City environmentalists, seeking to make the long-standing controversy over the Pulaski incinerator an election issue, staged a rally at the plant's gate yesterday to demand its shutdown.
Displaying two bins full of barely burned debris they said came from the incinerator's ash, members of the Baltimore City League of Environmental Voters vowed to elect a "working majority" on City Council that would seek to close the incinerator, which has been cited repeatedly in recent years for air and water pollution violations.
"This incinerator has been burning improperly from the day they opened it up, and our elected representatives have not done a thing about it," said Joseph Longo, of the Frankford Improvement Association. "I say shut it down."
Eleven of the 18 candidates endorsed by the league showed up for the rally and promised to work to end the city's costly contracts to underwrite the incinerator's operations and maintenance, which cost the city $6 million to $8 million a year, said George Balog, city public works director.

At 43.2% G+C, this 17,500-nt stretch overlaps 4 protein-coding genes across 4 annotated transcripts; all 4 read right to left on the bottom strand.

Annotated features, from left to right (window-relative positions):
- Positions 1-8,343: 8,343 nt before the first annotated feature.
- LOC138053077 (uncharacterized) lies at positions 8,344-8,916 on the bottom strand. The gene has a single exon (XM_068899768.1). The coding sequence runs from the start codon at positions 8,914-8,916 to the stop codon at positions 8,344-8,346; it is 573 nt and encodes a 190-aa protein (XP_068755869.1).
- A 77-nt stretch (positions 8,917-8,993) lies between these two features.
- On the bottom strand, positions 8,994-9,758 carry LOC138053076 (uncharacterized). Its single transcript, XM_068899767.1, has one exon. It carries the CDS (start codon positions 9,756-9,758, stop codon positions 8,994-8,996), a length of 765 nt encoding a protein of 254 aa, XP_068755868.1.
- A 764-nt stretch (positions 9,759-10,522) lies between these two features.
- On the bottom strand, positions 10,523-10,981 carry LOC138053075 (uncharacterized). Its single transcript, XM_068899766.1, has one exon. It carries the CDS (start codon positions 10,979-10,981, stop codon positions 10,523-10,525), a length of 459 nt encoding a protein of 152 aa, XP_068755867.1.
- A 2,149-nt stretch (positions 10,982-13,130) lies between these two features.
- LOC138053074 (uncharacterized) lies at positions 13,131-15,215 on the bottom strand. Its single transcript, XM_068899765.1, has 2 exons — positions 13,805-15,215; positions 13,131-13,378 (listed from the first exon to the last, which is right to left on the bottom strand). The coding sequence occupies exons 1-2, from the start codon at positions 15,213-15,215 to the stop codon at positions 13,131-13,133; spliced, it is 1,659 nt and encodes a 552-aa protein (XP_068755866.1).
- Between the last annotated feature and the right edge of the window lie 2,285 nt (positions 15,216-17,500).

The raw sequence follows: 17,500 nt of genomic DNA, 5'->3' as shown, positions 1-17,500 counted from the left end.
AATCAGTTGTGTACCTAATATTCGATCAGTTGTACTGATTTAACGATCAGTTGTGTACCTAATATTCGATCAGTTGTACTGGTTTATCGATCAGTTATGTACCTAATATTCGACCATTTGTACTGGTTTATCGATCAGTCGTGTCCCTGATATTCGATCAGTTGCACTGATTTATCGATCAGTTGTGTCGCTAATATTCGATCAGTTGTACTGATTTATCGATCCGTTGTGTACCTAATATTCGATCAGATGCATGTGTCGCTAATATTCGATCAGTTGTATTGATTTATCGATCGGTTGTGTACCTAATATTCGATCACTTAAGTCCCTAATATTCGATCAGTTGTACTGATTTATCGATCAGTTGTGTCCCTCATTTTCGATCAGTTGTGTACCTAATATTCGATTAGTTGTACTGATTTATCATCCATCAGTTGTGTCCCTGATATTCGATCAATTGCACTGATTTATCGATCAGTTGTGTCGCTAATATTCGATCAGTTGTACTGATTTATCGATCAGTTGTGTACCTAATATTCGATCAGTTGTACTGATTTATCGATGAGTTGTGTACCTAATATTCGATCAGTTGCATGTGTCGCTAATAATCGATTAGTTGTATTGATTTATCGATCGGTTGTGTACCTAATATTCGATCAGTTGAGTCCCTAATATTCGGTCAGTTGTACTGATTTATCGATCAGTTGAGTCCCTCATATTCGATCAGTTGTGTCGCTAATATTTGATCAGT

"There's no other solution but to close it down, to save the taxpayers money," said Councilman Nicholas D'Adamo, D-1st, who said that he has seen neighborhood cars coated with ash, presumably from the Pulaski Highway incinerator.
Absent from the rally was Mayor Kurt Schmoke, one of the environmental league's endorsees, who has been stymied so far in his bids to renegotiate the city's deal with the owners of the incinerator, a partnership headed by construction magnate Willard Hackerman.
Balog said that although the mayor would like to shut Pulaski down, the costs of breaking the city's contracts with the incinerator or buying the facility are too great. He suggested that it might be more "realistic" to encourage Hackerman to sell the trash burner to a third party, who would upgrade the plant and agree to less onerous terms for the city.
Hackerman has been negotiating a possible sale of his incinerator to Wheelabrator Inc., the national waste firm that operates the BRESCO trash-to-energy incinerator on Russell Street, said Balog.
The city sold the Pulaski incinerator to Hackerman's group in 1981, when Gov. William Donald Schaefer was mayor. The city has promised to supply the facility with city and Baltimore County trash and to underwrite 85 percent of the capital and maintenance costs.
"We just cannot afford it," Balog said, noting that the incinerator may be required to install new air pollution controls soon, at a cost of more than $50 million, most of which the city would have to pay. The facility has paid $40,000 in fines for air and water pollution violations in the past two years.